I tried to educate my kids about the importance of saving and deferring gratification starting at a young age. Like a lot of parents, I insisted that half of any money they received as birthday or holiday presents went into savings accounts. I encouraged my kids to work part time as teenagers and take an active role in their finances by matching whatever they earned with deposits into a Roth IRA account. And while I do believe credit cards and building good credit is valuable, I’ve always stressed mindfulness about debt levels, and never carrying balances on high interest credit cards.
Getting help with tough conversations.
Trying to educate your child about delayed gratification and a retirement nest egg might not always make you the most popular parent. But the numbers speak for themselves. The longer a young adult waits to get serious about planning for his or her future, the harder #adulting will be.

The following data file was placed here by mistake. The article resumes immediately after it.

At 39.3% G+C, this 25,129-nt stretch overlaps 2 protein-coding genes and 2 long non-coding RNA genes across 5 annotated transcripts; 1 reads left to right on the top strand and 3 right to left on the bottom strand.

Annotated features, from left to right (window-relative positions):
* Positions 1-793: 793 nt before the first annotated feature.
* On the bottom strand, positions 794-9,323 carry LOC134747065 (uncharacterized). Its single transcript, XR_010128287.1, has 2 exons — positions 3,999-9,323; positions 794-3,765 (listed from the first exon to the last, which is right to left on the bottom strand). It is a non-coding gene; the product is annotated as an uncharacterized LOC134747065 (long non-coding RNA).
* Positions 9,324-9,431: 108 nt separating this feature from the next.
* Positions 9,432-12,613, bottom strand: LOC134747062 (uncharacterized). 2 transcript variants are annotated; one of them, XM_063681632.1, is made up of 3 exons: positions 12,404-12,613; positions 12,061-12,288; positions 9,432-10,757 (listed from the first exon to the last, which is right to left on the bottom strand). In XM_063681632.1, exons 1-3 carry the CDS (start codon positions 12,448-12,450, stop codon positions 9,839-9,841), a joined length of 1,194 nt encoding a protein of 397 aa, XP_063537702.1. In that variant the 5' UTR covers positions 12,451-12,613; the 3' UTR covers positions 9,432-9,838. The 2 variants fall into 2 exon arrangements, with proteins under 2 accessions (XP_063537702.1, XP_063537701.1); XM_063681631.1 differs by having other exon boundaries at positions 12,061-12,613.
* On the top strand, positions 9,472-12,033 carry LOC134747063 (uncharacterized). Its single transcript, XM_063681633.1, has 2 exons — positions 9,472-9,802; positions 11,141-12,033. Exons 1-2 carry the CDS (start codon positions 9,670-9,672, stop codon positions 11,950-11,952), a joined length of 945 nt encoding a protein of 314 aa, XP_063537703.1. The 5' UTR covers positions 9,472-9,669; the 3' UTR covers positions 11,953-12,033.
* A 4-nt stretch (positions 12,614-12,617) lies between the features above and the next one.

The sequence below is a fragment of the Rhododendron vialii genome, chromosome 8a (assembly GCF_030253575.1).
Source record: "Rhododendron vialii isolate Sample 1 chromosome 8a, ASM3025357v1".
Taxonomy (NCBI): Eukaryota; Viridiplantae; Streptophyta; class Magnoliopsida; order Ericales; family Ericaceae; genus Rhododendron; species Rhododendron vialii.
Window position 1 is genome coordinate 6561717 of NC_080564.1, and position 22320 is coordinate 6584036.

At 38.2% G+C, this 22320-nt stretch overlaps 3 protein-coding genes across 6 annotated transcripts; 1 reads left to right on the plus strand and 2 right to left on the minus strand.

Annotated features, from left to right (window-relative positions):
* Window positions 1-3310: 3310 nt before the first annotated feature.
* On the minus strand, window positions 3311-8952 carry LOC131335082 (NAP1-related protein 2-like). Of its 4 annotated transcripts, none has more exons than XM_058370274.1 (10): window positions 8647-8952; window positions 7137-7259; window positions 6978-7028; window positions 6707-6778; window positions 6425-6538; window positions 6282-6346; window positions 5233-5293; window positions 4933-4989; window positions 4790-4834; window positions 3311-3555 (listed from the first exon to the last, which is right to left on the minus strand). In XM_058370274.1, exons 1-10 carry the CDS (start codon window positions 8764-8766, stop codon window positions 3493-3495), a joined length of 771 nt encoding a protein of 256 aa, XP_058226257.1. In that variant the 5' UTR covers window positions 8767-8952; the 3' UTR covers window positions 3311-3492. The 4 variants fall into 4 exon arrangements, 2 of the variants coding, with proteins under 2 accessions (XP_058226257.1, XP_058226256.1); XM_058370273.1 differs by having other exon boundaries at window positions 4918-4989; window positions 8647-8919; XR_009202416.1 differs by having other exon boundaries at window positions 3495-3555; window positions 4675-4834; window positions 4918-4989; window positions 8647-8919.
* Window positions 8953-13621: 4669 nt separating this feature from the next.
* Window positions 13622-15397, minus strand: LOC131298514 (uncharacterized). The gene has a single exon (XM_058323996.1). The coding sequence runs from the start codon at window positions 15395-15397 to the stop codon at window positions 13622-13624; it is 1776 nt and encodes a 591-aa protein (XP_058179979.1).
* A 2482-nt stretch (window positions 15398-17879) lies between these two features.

If you’re having trouble communicating with your children about their financial future, your fiduciary advisor can be a great resource. A lot of our clients at Keen Wealth set up meetings here for their children, and we’re always happy to educate young adults about the importance of making a plan, and sticking to it.
For more insights on helping your kids transition into adulthood, I highly recommend Sen. Ben Sasse’s (entirely non-political) book “The Vanishing American Adult.” I’d love to discuss this book on a future podcast – maybe with the Senator on the line!